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NFL Health Update: Roger Goodell, NFL release Annual Safety Report




The 2013 NFL Health & Safety Annual Report was released today and can be accessed by visiting The report includes information on the NFL's work to make football safer at all levels, invest in scientific research, reach out to former players through NFL Player Engagement programs and make rules changes.

Commissioner Roger Goodell recently joined Dr. John York, chairman of the NFL Committee on Health and Safety, Competition Committee chairman Rich McKay and senior vice president of health and safety policy Jeff Miller to speak about the Annual Report after a meeting of the committee last week at league headquarters. A transcript of their comments can be viewed here.


Former NFL player and West Virginia athletics director Oliver Luck is a Heads Up Ambassador to a youth league in Parkersburg, W.Va. Luck also serves on the NFL Player Safety Advisory Panel. He recently answered questions about his involvement.

Why did you decide to become involved in USA Football's Heads Up Football initiative? Why was it important to you?

Heads Up Football is a great program designed to keep the game safe and healthy. The popularity of the sport at all levels is undeniable, and it is encouraging to see so many forces join hands to work to keep the game safe. As an athletic director at a major university, I know firsthand how important it is to have a healthy football program, so it behooves all of us to support the efforts of Heads Up Football.

What did you learn from your visit to the Heads Up league? What did you share with the league?

I was fortunate enough to spend time with the players, coaches and parents of the Parkersburg, W.Va. Ramblers. The time there reinforced my beliefs about the values that the boys learn from participating in football -- discipline, teamwork, self-sacrifice. But it also reminded me how much fun both the players and the coaches have. And it is clear to me that the joy of participating is only increased when the coaches teach football properly, and that means using the Heads Up curriculum. As I spoke to parents, it also was clear that the parents, mothers in particular, feel much more comfortable when they know that their sons are being taught safe and proper techniques.

With your role at WVU and watching Andrew grow up playing sports, what have you learned about sports safety? What attitudes have you seen changing over time?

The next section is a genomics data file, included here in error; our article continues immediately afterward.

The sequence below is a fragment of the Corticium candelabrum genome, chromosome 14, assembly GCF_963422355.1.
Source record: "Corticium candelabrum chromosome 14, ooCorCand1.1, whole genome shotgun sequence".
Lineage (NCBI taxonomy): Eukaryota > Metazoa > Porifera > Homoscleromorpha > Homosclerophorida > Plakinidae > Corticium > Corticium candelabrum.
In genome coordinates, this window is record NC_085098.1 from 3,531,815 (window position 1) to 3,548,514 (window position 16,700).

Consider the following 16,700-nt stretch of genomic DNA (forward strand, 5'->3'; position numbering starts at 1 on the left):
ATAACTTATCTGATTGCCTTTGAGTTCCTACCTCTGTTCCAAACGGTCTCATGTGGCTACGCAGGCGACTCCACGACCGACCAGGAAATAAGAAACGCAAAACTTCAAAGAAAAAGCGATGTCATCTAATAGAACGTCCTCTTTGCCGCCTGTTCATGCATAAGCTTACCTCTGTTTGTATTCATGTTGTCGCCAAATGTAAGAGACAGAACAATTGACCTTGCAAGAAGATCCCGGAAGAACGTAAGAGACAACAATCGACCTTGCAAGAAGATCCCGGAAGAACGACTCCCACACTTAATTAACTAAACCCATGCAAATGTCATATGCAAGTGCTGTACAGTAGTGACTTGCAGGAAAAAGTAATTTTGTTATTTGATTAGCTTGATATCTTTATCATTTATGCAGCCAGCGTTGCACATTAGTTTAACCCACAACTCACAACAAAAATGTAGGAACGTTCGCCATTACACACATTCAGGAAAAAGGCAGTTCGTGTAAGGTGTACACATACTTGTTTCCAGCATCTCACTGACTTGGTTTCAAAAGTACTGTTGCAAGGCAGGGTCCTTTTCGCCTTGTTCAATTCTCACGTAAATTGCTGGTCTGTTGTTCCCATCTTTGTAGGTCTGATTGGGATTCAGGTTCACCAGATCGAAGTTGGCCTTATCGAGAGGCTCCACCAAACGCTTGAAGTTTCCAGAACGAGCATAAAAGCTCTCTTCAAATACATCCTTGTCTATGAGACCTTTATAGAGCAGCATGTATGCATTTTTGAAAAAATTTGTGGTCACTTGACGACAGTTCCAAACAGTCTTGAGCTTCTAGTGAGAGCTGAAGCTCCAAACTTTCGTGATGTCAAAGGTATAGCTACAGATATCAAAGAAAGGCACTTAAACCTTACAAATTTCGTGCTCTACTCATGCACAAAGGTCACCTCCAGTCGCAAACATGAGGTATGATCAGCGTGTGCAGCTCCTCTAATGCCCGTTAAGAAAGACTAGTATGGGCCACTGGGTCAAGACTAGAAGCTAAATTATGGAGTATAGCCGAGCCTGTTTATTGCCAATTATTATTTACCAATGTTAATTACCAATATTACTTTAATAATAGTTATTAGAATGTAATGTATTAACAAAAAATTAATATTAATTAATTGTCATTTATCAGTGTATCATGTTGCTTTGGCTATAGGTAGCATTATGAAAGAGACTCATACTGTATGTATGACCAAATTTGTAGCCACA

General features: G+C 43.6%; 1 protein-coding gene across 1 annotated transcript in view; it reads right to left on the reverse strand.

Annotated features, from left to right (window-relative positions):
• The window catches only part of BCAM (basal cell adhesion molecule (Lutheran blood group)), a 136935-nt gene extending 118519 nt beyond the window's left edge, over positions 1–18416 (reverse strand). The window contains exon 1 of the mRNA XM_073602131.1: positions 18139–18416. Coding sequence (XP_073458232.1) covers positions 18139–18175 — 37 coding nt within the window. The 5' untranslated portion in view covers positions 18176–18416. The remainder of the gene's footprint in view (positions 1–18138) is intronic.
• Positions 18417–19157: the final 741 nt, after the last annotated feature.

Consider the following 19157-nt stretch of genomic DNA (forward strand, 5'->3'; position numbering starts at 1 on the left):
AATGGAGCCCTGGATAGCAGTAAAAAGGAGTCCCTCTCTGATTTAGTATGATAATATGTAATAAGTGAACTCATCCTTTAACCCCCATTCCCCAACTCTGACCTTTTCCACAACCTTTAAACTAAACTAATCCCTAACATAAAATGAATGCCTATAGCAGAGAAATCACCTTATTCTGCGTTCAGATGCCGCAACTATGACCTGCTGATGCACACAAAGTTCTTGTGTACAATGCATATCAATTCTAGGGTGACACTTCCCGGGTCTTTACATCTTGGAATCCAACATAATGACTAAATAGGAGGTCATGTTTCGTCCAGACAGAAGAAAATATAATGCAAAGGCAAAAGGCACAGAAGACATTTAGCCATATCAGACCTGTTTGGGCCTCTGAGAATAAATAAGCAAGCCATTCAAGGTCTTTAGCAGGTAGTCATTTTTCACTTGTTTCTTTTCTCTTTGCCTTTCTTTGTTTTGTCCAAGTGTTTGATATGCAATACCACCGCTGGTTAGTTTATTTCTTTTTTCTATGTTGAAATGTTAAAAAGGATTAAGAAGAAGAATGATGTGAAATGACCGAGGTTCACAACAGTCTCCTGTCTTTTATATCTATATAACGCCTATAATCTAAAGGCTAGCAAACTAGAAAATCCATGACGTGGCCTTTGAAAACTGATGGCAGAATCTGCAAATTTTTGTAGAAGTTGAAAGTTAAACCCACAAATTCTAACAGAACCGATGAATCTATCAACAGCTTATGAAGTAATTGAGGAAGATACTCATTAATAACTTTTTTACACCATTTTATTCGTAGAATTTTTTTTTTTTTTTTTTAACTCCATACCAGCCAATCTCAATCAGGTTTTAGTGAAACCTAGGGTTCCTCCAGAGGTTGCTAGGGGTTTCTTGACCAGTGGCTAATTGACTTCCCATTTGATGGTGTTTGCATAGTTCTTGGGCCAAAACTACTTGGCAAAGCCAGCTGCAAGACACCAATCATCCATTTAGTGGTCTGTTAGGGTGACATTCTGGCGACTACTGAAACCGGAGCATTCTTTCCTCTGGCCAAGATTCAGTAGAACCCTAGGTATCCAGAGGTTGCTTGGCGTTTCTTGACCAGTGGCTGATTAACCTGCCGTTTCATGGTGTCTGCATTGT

The attitude toward safety has changed dramatically over the years when it comes to football. I am of the generation where we were not allowed to drink water during practice. Those days are long gone, and the improvements made in training have made the game better, safer and more enjoyable. These improvements may start at the top with the professionals, but they quickly work their way down to the amateur level. And these advancements will continue to improve the game for participants and spectators alike.


The NFL Player Care Foundation partnered with the Green Bay Packers and Living Heart Foundation to host a free health screening for former players at Bellin Hospital in Green Bay, Wis. Attendees received cardiovascular and urological screenings and mental health education and resources.

"We are working with the Packers in order to run these important diagnostic screening tools to make sure we pick up on anything that could be concerning for the players' health," said Dr. Michael Swift of Bellin Hospital. Former player Calvin Williams was among those who attended the screening. Williams said he "tries to live a balanced life after football, and continue to work out as best I can, and just try to keep myself in good condition." For more information about the NFL Player Care Foundation, visit


The New York Jets presented a $40,000 check to a youth football league in Newark, N.J. as part of an initiative that will provide new helmets for every player in the league and new shoulder pads for the entire peewee division.

Jets players Antwan Barnes, David Harris, Santonio Holmes, Rontez Miles, Chris Pantale and Ryan Spadola attended the ceremony at Malcolm X Shabazz High School in Newark, N.J. The players signed autographs, posed for pictures and gave tips for success both on and off the field.

"We're out here for a great cause," Harris said. "Safety is the primary focus. These kids are provided with new equipment, state-of-the-art helmets and shoulder pads to help prevent some of the injuries that may occur. It's a good thing that the Jets are doing."

-- NFL Communications



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